GM Wants All the Tesla Smoke

General Motors CEO Mary Barra laid out the company’s electric vehicle strategy on Wednesday, showcasing twelve products as part of a broader attempt to convey to investors how serious it is about embracing its electric future.

So Government Motors stock is mirroring an electric vehicle stock, with shares going apeshit after a Thursday upgrade. Argus Research analyst William Selesky believes the company’s pivot into EVs will work. He upgraded General Motors [GM] stock to Buy from Hold and set a target price at $56 a share. Selesky didn’t have a target price on GM stock before the upgrade.

Business is booming for GM these days, he wrote, as its balance sheet is strong and profit margins in its U.S. business are flourishing. Even so, Selesky thinks investors are minimizing the company’s Chinese joint venture, as well as its finance unit and Ultium battery business. He now predicts GM reporting about $5.89 a share in 2021, up from his prior forecast of $5.39. NIO Rolls Out a New EV

In addition to showing off some of its upcoming vehicles, GM revealed an all-new modular electric vehicle platform with an improved battery pack called Ultium. Much like, Volkswagen’s MEB platform, the GM platform is intended to be flexible and multifaceted, with the goal of eventually undergirding a variety of vehicle types and shapes.

The auto company’s shares have been red hot as of late, up more than 60% since November. (Tesla [$TSLA] stock is up more than 80% in that time; normal?). Analysts and investors are starting to believe in the company’s EV strategy. GM CEO Mary Barra has spent a lot of time this past year articulating the strategy, which involves billions of investment in coming years resulting in dozens of new battery-powered electric vehicles.

The recent stock runup has flipped the script on the company’s performance under Barra’s term as chief. GM stock has now returned about 16% per year under her tenure, a wee bit better than the market over the same span. About 60% of the total return has come in the past three months. Here’s Why Plug Power Has Gone Parabolic Since June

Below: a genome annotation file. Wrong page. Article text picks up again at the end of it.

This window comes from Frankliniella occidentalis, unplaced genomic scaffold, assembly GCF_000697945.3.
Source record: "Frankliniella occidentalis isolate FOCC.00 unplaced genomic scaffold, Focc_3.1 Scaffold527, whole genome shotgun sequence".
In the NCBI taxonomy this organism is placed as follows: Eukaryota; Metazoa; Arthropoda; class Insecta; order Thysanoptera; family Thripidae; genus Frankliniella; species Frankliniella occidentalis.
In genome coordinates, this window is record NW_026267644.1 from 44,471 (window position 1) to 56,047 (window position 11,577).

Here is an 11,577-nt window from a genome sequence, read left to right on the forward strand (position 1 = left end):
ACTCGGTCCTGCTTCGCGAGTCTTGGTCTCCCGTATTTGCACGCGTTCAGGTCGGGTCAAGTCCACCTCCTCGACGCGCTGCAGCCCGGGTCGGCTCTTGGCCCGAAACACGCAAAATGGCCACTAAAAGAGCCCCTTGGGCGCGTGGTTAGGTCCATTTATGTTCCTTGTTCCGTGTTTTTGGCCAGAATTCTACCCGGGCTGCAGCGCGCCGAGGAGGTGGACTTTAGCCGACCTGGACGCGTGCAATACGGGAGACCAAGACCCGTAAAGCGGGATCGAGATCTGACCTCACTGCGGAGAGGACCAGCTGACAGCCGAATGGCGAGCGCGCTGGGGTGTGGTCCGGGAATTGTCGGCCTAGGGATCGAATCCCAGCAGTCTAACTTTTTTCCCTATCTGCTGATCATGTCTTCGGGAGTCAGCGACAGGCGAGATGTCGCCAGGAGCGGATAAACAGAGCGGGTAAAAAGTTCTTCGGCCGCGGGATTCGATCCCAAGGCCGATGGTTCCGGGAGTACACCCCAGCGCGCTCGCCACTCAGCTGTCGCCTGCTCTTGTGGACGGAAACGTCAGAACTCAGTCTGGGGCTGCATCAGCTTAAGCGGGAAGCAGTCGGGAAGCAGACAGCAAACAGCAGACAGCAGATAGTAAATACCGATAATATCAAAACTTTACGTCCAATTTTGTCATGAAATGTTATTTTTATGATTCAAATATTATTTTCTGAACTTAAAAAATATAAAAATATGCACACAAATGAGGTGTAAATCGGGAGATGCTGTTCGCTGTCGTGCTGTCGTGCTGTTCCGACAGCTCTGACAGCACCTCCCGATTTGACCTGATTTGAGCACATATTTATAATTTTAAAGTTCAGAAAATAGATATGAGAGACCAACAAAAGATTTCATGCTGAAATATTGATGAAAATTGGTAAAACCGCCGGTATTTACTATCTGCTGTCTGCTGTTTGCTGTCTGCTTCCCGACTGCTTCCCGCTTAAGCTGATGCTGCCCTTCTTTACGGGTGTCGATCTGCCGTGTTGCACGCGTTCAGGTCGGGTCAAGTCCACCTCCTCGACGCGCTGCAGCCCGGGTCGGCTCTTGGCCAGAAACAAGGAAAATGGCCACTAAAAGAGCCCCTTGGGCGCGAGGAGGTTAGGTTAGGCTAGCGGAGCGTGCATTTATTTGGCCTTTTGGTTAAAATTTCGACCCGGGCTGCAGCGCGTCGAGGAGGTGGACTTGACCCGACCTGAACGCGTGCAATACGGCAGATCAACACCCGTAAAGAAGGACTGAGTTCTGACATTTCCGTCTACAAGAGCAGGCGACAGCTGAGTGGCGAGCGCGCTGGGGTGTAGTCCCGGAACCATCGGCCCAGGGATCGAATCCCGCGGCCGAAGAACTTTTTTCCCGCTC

Thursday’s rally leaves GM stock on pace for another record-setting close. Shares recently cruised past their 2017 record on Tuesday, after Barra spoke at the 2021 Consumer Electronic Show. To be sure, that record only includes the past decade, the period of time GM has been public since it rearranged its debts in bankruptcy in late 2009.

The new batteries are unique because of the “large-format, pouch-style cells,” compared to cylindrical cells, which GM says enables them to be stacked vertically or horizontally inside the battery pack. These batteries will offer power ranging from 50 to 200 kWh, which could allow for a driving range up to “400 miles or more.” Motors designed in-house will support front-wheel drive, rear-wheel drive, all-wheel drive, and performance all-wheel drive applications.

GM stock is up almost 20% so far this week. Shares popped more than 6% after Barra’s CES talk where she illustrated, again, the company’s electrification as well as autonomous driving efforts. After that, analyst upgrades took over as the main reason for further share price gains, as Selesky’s upgrade is the second in just days. On Wednesday, Normua analyst Anindya Das bumped shares up to Buy and set his target price at $60 a share.

Overall, Wall Street is yugely bullish on GM stock. With Thursday’s upgrade, 19 out of 20 analysts rate shares Buy. That’s 95%, is that good? The average Buy-rating ratio for stocks in the Dow Jones is about 57%. The average analyst price target is about $55 a share, roughly 7% above recent levels, despite the monster three-month rally in the stock price. Li Auto is Making a Name for Itself in the EV Space


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